MAKE BELIEVE BALLROOM RADIO
The Make Believe Ballroom originally aired on February 3, 1935. The program survives the test of time and has been broadcast pretty much continuously since that first show. The Ballroom carries on the tradition of past hosts Martin Block, Al Jarvis, William B Williams, and Steve Allen by bringing you the greatest hits of the 1930s and 1940s, No cover, no minimum, just sit back and enjoy. The Ballroom is heard across the U.S. on public broadcasting, community, and college radio stations. The show is also archived in podcast form.
THE ANDREWS SISTERS WERE OFF KEY DURING THEIR 13 WEEKS WITH GLENN MILLER
I DON'T DISCUSS THE SALACIOUS ON MY MAKE BELIEVE BALLROOM RADIO SHOW BUT THE ERA HAD ITS SHARE, EVEN WHEN IT CAME TO THE "SWEET" ANDREWS SISTERS!
Just as both the Glenn Miller Orchestra and the Andrews Sisters were on the verge of becoming true icons of the Big Band era they appeared together on a three-time a week radio program sponsored by Chesterfield cigarettes.
Miller’s Chesterfield broadcasts hit the airwaves on December 27th, 1939. After several years of struggles to gain popularity, the Miller band finally broke through that summer and was now one of the top orchestras in the country with “In the Mood” topping the charts. Yet there were some doubts as to how well the Miller band would carry a radio program, so producers hedged their bets and added the Andrews Sisters, who had already proven themselves as a popular act.
The program was heard Tuesdays, Wednesdays, and Thursdays from 10 to 10:15 pm over the CBS Radio Network. Musically, the partnership served the Andrews well because the Miller band gave them a strong 4/4 swing accompaniment as opposed to the old-fashioned, two-beat Dixie feel of so many of their commercial Decca records.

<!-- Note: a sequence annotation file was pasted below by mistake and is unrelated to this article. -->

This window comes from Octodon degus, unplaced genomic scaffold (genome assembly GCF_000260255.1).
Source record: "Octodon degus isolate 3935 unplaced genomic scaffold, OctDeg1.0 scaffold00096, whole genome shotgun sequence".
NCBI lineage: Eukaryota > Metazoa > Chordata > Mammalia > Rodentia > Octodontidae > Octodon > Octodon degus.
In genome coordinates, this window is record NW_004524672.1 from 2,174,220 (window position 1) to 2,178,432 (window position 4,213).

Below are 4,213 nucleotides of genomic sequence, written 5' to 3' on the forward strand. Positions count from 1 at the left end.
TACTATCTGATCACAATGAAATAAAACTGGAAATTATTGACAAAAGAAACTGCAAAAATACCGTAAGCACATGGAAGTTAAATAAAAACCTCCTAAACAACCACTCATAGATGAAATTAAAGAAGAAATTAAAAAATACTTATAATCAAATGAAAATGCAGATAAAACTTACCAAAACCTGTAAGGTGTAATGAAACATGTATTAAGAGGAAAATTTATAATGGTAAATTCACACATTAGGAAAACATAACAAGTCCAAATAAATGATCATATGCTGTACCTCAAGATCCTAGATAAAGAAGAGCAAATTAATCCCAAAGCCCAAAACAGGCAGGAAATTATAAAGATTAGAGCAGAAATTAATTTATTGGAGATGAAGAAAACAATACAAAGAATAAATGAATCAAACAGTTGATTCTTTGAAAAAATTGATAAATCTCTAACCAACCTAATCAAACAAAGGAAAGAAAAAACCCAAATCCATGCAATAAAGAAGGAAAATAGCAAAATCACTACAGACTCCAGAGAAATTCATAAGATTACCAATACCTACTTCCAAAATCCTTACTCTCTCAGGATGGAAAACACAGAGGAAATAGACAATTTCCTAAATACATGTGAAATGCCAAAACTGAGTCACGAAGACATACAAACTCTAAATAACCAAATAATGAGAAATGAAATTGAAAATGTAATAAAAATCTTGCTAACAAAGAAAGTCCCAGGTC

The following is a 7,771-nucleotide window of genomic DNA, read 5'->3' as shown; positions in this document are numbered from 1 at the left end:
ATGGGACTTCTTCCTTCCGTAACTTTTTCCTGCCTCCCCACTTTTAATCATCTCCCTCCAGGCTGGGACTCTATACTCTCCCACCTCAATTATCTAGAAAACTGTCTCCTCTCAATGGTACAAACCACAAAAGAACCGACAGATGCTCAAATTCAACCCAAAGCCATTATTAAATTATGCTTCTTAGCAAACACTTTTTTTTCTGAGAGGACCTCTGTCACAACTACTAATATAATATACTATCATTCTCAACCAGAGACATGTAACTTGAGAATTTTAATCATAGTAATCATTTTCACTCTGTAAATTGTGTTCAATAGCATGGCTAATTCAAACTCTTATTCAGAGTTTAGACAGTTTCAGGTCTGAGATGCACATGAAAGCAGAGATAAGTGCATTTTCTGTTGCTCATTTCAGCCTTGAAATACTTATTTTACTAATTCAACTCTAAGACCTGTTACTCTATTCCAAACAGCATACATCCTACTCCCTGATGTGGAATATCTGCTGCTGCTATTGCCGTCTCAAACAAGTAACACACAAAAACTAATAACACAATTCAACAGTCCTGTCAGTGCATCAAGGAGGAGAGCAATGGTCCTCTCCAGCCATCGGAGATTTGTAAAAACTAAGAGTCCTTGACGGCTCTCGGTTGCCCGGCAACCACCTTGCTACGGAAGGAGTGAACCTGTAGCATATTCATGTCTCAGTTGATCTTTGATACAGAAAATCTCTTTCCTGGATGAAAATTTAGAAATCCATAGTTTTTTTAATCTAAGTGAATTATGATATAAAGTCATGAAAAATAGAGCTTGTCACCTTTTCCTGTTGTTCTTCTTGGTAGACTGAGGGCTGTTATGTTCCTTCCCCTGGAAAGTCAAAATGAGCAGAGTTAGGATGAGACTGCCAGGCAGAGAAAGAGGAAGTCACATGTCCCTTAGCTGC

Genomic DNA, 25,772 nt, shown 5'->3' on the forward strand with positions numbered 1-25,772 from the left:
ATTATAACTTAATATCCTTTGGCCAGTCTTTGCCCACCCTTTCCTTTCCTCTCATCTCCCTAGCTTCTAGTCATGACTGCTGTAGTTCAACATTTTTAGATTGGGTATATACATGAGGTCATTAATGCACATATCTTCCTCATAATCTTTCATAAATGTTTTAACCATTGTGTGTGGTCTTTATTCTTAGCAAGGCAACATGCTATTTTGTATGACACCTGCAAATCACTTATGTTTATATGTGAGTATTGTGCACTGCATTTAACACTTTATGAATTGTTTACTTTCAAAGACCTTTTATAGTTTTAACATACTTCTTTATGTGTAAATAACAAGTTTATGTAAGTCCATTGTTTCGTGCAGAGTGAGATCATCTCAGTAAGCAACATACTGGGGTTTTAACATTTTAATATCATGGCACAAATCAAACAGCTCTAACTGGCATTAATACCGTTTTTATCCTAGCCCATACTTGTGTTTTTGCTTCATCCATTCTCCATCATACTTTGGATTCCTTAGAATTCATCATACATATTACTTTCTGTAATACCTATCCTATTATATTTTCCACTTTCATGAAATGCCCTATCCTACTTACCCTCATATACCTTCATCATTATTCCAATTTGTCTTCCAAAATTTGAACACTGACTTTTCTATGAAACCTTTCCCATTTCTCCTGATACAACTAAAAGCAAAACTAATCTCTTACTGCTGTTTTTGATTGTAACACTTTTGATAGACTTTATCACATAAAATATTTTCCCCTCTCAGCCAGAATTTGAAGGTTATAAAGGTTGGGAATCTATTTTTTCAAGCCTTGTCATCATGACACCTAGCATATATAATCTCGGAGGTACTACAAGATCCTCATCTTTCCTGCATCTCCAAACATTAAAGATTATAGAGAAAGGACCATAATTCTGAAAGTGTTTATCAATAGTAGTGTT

The teaming of the Miller band and the Andrews Sisters was not a match made in heaven though.
The Chesterfield radio shows were only fifteen minutes long, which, with commercials and everything else, left only about twelve minutes for music. The Andrews Sisters refused to cut their arrangements and insisted they be performed exactly as recorded. The sisters were infamous for not getting along well with others and after a few weeks into the radio program, they weren’t even talking to each other! Miller and the show’s producers had a hard time figuring out what they wanted to sing.
Apparently the Andrews Sisters weren’t like the battling Dorsey Brothers. Jimmy and Tommy Dorsey had an intense rivalry that sometimes deteriorated into physical fights, but according to those who knew them, there was still love and respect. Patty and Maxene Andrews seem to have truly hated each other; it was only LaVerne who held them all together.
Adding to the fights they had among themselves were the conflicts they had with their father. When the Chesterfield show began, the sisters were living with their parents in a suite at the Picadilly Hotel. Their father, Peter, wasn’t happy with the men 24-year-old Maxene and nearly 22-year-old Patty were dating. The sisters moved out on January 28th and two days later there was a serious family fight in the Andrews’ suite that left Peter Andrews spending the night in jail. Only Patty showed up for the January 30th Chesterfield broadcast.
As the weeks went on, it was obvious that twelve minutes was just not enough time to satisfy both Miller and Andrews Sister fans. The battling among LaVerne, Maxene, and Patty only added to the friction and tension and their thirteen-week contract wasn’t renewed. Glenn Miller continued without them and quickly proved that his band didn’t need the sisters to help carry the show.
Jeff Bressler - August 2020